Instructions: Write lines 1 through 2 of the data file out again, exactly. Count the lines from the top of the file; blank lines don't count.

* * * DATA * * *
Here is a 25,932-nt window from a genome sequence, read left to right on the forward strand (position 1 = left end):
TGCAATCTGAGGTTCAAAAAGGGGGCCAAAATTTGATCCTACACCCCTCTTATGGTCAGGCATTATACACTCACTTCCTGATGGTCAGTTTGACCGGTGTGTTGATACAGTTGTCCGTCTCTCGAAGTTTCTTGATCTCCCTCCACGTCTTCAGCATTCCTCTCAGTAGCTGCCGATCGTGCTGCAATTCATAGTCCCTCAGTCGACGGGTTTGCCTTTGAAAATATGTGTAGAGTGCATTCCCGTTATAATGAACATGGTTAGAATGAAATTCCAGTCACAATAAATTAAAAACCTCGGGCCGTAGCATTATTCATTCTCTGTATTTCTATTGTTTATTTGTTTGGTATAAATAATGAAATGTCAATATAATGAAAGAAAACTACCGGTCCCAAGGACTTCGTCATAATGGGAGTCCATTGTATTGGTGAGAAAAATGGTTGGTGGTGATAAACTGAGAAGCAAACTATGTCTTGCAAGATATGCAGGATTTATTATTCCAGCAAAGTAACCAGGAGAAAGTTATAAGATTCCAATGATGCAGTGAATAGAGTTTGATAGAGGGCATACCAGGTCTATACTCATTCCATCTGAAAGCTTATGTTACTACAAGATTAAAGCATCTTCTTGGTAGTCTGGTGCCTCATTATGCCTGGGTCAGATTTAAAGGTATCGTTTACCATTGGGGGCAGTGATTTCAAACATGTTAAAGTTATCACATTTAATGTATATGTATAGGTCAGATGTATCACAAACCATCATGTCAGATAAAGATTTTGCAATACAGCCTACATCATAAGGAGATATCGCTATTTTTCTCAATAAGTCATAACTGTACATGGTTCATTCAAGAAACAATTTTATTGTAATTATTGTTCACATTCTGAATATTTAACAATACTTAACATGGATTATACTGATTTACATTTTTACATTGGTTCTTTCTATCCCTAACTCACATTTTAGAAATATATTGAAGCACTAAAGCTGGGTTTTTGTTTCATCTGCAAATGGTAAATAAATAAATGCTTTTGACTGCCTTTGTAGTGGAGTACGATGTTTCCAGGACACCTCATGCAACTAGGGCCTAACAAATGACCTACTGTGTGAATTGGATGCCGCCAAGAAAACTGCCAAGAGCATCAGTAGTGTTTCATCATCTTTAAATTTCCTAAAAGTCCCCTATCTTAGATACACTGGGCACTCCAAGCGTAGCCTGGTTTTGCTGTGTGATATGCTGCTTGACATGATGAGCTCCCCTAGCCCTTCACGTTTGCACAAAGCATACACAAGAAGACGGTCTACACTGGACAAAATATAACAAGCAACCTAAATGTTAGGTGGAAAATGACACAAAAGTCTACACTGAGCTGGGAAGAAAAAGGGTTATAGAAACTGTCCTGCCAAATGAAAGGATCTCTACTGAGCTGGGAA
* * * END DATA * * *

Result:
Here is a 25,932-nt window from a genome sequence, read left to right on the forward strand (position 1 = left end):
TGCAATCTGAGGTTCAAAAAGGGGGCCAAAATTTGATCCTACACCCCTCTTATGGTCAGGCATTATACACTCACTTCCTGATGGTCAGTTTGACCGGTGTGTTGATACAGTTGTCCGTCTCTCGAAGTTTCTTGATCTCCCTCCACGTCTTCAGCATTCCTCTCAGTAGCTGCCGATCGTGCTGCAATTCATAGTCCCTCAGTCGACGGGTTTGCCTTTGAAAATATGTGTAGAGTGCATTCCCGTTATAATGAACATGGTTAGAATGAAATTCCAGTCACAATAAATTAAAAACCTCGGGCCGTAGCATTATTCATTCTCTGTATTTCTATTGTTTATTTGTTTGGTATAAATAATGAAATGTCAATATAATGAAAGAAAACTACCGGTCCCAAGGACTTCGTCATAATGGGAGTCCATTGTATTGGTGAGAAAAATGGTTGGTGGTGATAAACTGAGAAGCAAACTATGTCTTGCAAGATATGCAGGATTTATTATTCCAGCAAAGTAACCAGGAGAAAGTTATAAGATTCCAATGATGCAGTGAATAGAGTTTGATAGAGGGCATACCAGGTCTATACTCATTCCATCTGAAAGCTTATGTTACTACAAGATTAAAGCATCTTCTTGGTAGTCTGGTGCCTCATTATGCCTGGGTCAGATTTAAAGGTATCGTTTACCATTGGGGGCAGTGATTTCAAACATGTTAAAGTTATCACATTTAATGTATATGTATAGGTCAGATGTATCACAAACCATCATGTCAGATAAAGATTTTGCAATACAGCCTACATCATAAGGAGATATCGCTATTTTTCTCAATAAGTCATAACTGTACATGGTTCATTCAAGAAACAATTTTATTGTAATTATTGTTCACATTCTGAATATTTAACAATACTTAACATGGATTATACTGATTTACATTTTTACATTGGTTCTTTCTATCCCTAACTCACATTTTAGAAATATATTGAAGCACTAAAGCTGGGTTTTTGTTTCATCTGCAAATGGTAAATAAATAAATGCTTTTGACTGCCTTTGTAGTGGAGTACGATGTTTCCAGGACACCTCATGCAACTAGGGCCTAACAAATGACCTACTGTGTGAATTGGATGCCGCCAAGAAAACTGCCAAGAGCATCAGTAGTGTTTCATCATCTTTAAATTTCCTAAAAGTCCCCTATCTTAGATACACTGGGCACTCCAAGCGTAGCCTGGTTTTGCTGTGTGATATGCTGCTTGACATGATGAGCTCCCCTAGCCCTTCACGTTTGCACAAAGCATACACAAGAAGACGGTCTACACTGGACAAAATATAACAAGCAACCTAAATGTTAGGTGGAAAATGACACAAAAGTCTACACTGAGCTGGGAAGAAAAAGGGTTATAGAAACTGTCCTGCCAAATGAAAGGATCTCTACTGAGCTGGGAA